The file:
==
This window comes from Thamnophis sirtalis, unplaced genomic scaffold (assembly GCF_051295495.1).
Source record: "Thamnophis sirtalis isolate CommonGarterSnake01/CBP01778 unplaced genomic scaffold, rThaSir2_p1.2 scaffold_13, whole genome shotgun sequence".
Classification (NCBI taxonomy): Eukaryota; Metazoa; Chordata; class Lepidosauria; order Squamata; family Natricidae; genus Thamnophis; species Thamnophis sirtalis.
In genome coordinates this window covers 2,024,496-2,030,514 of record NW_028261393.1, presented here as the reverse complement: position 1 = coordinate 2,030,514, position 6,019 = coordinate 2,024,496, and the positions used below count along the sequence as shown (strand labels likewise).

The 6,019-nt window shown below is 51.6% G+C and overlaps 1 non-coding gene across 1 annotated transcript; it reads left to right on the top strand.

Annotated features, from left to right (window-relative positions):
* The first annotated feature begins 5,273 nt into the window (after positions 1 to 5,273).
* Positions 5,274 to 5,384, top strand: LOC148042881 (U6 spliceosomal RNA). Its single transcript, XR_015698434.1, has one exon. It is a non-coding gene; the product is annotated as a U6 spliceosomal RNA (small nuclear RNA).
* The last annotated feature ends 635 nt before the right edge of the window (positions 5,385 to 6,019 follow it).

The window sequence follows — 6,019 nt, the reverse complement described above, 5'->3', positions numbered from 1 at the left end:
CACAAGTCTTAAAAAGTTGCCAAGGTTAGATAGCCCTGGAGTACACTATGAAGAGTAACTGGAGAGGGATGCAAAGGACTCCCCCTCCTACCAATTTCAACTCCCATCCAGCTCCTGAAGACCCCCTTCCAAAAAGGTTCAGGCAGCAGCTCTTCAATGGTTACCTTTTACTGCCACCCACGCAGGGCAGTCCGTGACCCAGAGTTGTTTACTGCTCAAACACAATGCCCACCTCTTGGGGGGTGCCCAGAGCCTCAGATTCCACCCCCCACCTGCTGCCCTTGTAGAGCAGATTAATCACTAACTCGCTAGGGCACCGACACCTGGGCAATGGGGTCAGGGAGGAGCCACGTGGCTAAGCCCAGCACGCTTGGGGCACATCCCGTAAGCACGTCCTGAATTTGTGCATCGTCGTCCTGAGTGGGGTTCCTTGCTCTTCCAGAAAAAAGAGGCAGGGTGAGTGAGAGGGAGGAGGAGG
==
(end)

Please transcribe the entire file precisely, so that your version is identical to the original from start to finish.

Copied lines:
This window comes from Thamnophis sirtalis, unplaced genomic scaffold (assembly GCF_051295495.1).
Source record: "Thamnophis sirtalis isolate CommonGarterSnake01/CBP01778 unplaced genomic scaffold, rThaSir2_p1.2 scaffold_13, whole genome shotgun sequence".
Classification (NCBI taxonomy): Eukaryota; Metazoa; Chordata; class Lepidosauria; order Squamata; family Natricidae; genus Thamnophis; species Thamnophis sirtalis.
In genome coordinates this window covers 2,024,496-2,030,514 of record NW_028261393.1, presented here as the reverse complement: position 1 = coordinate 2,030,514, position 6,019 = coordinate 2,024,496, and the positions used below count along the sequence as shown (strand labels likewise).

The 6,019-nt window shown below is 51.6% G+C and overlaps 1 non-coding gene across 1 annotated transcript; it reads left to right on the top strand.

Annotated features, from left to right (window-relative positions):
* The first annotated feature begins 5,273 nt into the window (after positions 1 to 5,273).
* Positions 5,274 to 5,384, top strand: LOC148042881 (U6 spliceosomal RNA). Its single transcript, XR_015698434.1, has one exon. It is a non-coding gene; the product is annotated as a U6 spliceosomal RNA (small nuclear RNA).
* The last annotated feature ends 635 nt before the right edge of the window (positions 5,385 to 6,019 follow it).

The window sequence follows — 6,019 nt, the reverse complement described above, 5'->3', positions numbered from 1 at the left end:
CACAAGTCTTAAAAAGTTGCCAAGGTTAGATAGCCCTGGAGTACACTATGAAGAGTAACTGGAGAGGGATGCAAAGGACTCCCCCTCCTACCAATTTCAACTCCCATCCAGCTCCTGAAGACCCCCTTCCAAAAAGGTTCAGGCAGCAGCTCTTCAATGGTTACCTTTTACTGCCACCCACGCAGGGCAGTCCGTGACCCAGAGTTGTTTACTGCTCAAACACAATGCCCACCTCTTGGGGGGTGCCCAGAGCCTCAGATTCCACCCCCCACCTGCTGCCCTTGTAGAGCAGATTAATCACTAACTCGCTAGGGCACCGACACCTGGGCAATGGGGTCAGGGAGGAGCCACGTGGCTAAGCCCAGCACGCTTGGGGCACATCCCGTAAGCACGTCCTGAATTTGTGCATCGTCGTCCTGAGTGGGGTTCCTTGCTCTTCCAGAAAAAAGAGGCAGGGTGAGTGAGAGGGAGGAGGAGG